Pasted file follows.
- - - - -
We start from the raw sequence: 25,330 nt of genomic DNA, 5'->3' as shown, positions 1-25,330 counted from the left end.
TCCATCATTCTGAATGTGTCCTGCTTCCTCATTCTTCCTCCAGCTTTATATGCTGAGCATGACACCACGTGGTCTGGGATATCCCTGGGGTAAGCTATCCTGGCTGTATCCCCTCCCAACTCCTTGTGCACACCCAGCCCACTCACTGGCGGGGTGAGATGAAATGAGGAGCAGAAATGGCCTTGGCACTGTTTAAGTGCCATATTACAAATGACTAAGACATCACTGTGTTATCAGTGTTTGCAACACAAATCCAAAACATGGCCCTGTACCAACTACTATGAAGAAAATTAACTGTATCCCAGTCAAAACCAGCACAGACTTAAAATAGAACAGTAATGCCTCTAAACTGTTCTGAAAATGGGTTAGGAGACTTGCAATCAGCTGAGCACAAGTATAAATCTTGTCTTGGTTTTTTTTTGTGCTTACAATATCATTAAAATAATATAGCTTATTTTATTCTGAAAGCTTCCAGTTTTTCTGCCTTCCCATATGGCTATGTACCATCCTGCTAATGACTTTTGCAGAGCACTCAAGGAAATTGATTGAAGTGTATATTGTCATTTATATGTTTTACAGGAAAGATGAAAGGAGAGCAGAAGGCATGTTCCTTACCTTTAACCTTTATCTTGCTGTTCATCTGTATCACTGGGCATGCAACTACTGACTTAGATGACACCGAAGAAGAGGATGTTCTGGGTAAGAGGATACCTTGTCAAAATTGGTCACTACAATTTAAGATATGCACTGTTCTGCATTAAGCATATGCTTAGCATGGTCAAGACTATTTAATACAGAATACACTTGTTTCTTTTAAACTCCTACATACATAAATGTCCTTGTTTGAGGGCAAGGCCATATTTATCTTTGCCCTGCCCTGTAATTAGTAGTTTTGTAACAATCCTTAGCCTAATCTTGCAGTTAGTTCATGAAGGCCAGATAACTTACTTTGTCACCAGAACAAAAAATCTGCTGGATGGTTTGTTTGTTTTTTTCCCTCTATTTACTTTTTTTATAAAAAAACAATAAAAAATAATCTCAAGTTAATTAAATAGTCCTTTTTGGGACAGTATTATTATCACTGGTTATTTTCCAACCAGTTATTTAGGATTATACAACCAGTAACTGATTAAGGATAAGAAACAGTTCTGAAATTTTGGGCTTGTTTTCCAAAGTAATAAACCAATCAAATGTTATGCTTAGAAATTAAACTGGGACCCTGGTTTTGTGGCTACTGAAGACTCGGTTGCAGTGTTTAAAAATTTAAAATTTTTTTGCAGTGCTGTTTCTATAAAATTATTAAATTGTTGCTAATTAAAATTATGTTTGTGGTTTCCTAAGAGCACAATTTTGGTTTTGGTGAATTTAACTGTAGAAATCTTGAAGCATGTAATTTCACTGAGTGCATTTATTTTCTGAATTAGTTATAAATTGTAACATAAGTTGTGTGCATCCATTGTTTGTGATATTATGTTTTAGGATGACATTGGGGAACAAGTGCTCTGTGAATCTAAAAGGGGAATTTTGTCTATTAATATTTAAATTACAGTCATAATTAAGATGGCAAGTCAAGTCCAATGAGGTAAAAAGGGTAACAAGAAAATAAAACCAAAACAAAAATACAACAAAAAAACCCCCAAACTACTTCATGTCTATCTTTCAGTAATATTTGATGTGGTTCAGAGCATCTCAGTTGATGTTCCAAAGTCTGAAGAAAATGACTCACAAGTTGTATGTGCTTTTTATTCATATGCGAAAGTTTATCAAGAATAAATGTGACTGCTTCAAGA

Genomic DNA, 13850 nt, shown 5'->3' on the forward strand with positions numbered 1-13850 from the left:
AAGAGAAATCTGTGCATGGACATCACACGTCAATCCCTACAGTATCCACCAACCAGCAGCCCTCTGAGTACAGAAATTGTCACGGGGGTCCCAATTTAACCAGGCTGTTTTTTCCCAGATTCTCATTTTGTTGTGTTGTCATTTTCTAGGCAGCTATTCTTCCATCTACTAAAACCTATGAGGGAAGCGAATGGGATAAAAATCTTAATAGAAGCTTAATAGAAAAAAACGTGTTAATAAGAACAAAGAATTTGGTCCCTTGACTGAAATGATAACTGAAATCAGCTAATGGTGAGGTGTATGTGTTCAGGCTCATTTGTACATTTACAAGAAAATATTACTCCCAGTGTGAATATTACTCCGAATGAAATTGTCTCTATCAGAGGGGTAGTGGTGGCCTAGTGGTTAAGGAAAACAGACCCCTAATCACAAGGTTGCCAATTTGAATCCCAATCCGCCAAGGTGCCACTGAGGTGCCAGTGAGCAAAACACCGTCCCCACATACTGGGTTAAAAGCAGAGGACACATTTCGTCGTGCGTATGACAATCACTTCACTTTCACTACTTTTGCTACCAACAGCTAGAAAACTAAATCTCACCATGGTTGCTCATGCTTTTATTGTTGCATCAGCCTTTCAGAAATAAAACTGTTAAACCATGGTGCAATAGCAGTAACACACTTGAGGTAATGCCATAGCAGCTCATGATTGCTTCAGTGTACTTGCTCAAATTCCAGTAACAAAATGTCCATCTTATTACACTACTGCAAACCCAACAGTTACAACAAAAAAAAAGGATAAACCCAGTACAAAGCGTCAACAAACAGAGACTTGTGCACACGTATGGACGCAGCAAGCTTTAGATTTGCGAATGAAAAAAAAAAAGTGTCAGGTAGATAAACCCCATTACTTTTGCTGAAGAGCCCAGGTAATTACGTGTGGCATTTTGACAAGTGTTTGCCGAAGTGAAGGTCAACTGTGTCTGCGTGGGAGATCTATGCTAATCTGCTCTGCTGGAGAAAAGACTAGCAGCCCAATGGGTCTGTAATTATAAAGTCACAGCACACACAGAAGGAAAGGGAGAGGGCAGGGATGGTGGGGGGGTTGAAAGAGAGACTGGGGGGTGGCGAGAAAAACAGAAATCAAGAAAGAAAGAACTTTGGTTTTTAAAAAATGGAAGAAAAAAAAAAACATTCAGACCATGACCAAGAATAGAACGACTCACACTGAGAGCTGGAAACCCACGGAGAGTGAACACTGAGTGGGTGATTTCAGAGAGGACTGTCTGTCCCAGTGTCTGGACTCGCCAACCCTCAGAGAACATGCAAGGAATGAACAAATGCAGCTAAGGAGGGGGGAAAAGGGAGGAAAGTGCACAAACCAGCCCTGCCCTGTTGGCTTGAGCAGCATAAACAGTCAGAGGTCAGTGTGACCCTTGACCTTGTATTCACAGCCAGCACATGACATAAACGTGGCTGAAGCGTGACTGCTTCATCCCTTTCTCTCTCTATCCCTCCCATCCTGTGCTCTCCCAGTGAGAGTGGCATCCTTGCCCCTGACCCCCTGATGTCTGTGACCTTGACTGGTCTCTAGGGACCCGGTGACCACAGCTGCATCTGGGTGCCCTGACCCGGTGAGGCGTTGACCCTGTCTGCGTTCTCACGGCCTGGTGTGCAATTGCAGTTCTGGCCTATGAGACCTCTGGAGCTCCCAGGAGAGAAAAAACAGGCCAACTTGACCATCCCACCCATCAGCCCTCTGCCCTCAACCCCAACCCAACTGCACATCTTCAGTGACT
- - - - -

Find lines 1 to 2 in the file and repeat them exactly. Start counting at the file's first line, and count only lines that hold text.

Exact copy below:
We start from the raw sequence: 25,330 nt of genomic DNA, 5'->3' as shown, positions 1-25,330 counted from the left end.
TCCATCATTCTGAATGTGTCCTGCTTCCTCATTCTTCCTCCAGCTTTATATGCTGAGCATGACACCACGTGGTCTGGGATATCCCTGGGGTAAGCTATCCTGGCTGTATCCCCTCCCAACTCCTTGTGCACACCCAGCCCACTCACTGGCGGGGTGAGATGAAATGAGGAGCAGAAATGGCCTTGGCACTGTTTAAGTGCCATATTACAAATGACTAAGACATCACTGTGTTATCAGTGTTTGCAACACAAATCCAAAACATGGCCCTGTACCAACTACTATGAAGAAAATTAACTGTATCCCAGTCAAAACCAGCACAGACTTAAAATAGAACAGTAATGCCTCTAAACTGTTCTGAAAATGGGTTAGGAGACTTGCAATCAGCTGAGCACAAGTATAAATCTTGTCTTGGTTTTTTTTTGTGCTTACAATATCATTAAAATAATATAGCTTATTTTATTCTGAAAGCTTCCAGTTTTTCTGCCTTCCCATATGGCTATGTACCATCCTGCTAATGACTTTTGCAGAGCACTCAAGGAAATTGATTGAAGTGTATATTGTCATTTATATGTTTTACAGGAAAGATGAAAGGAGAGCAGAAGGCATGTTCCTTACCTTTAACCTTTATCTTGCTGTTCATCTGTATCACTGGGCATGCAACTACTGACTTAGATGACACCGAAGAAGAGGATGTTCTGGGTAAGAGGATACCTTGTCAAAATTGGTCACTACAATTTAAGATATGCACTGTTCTGCATTAAGCATATGCTTAGCATGGTCAAGACTATTTAATACAGAATACACTTGTTTCTTTTAAACTCCTACATACATAAATGTCCTTGTTTGAGGGCAAGGCCATATTTATCTTTGCCCTGCCCTGTAATTAGTAGTTTTGTAACAATCCTTAGCCTAATCTTGCAGTTAGTTCATGAAGGCCAGATAACTTACTTTGTCACCAGAACAAAAAATCTGCTGGATGGTTTGTTTGTTTTTTTCCCTCTATTTACTTTTTTTATAAAAAAACAATAAAAAATAATCTCAAGTTAATTAAATAGTCCTTTTTGGGACAGTATTATTATCACTGGTTATTTTCCAACCAGTTATTTAGGATTATACAACCAGTAACTGATTAAGGATAAGAAACAGTTCTGAAATTTTGGGCTTGTTTTCCAAAGTAATAAACCAATCAAATGTTATGCTTAGAAATTAAACTGGGACCCTGGTTTTGTGGCTACTGAAGACTCGGTTGCAGTGTTTAAAAATTTAAAATTTTTTTGCAGTGCTGTTTCTATAAAATTATTAAATTGTTGCTAATTAAAATTATGTTTGTGGTTTCCTAAGAGCACAATTTTGGTTTTGGTGAATTTAACTGTAGAAATCTTGAAGCATGTAATTTCACTGAGTGCATTTATTTTCTGAATTAGTTATAAATTGTAACATAAGTTGTGTGCATCCATTGTTTGTGATATTATGTTTTAGGATGACATTGGGGAACAAGTGCTCTGTGAATCTAAAAGGGGAATTTTGTCTATTAATATTTAAATTACAGTCATAATTAAGATGGCAAGTCAAGTCCAATGAGGTAAAAAGGGTAACAAGAAAATAAAACCAAAACAAAAATACAACAAAAAAACCCCCAAACTACTTCATGTCTATCTTTCAGTAATATTTGATGTGGTTCAGAGCATCTCAGTTGATGTTCCAAAGTCTGAAGAAAATGACTCACAAGTTGTATGTGCTTTTTATTCATATGCGAAAGTTTATCAAGAATAAATGTGACTGCTTCAAGA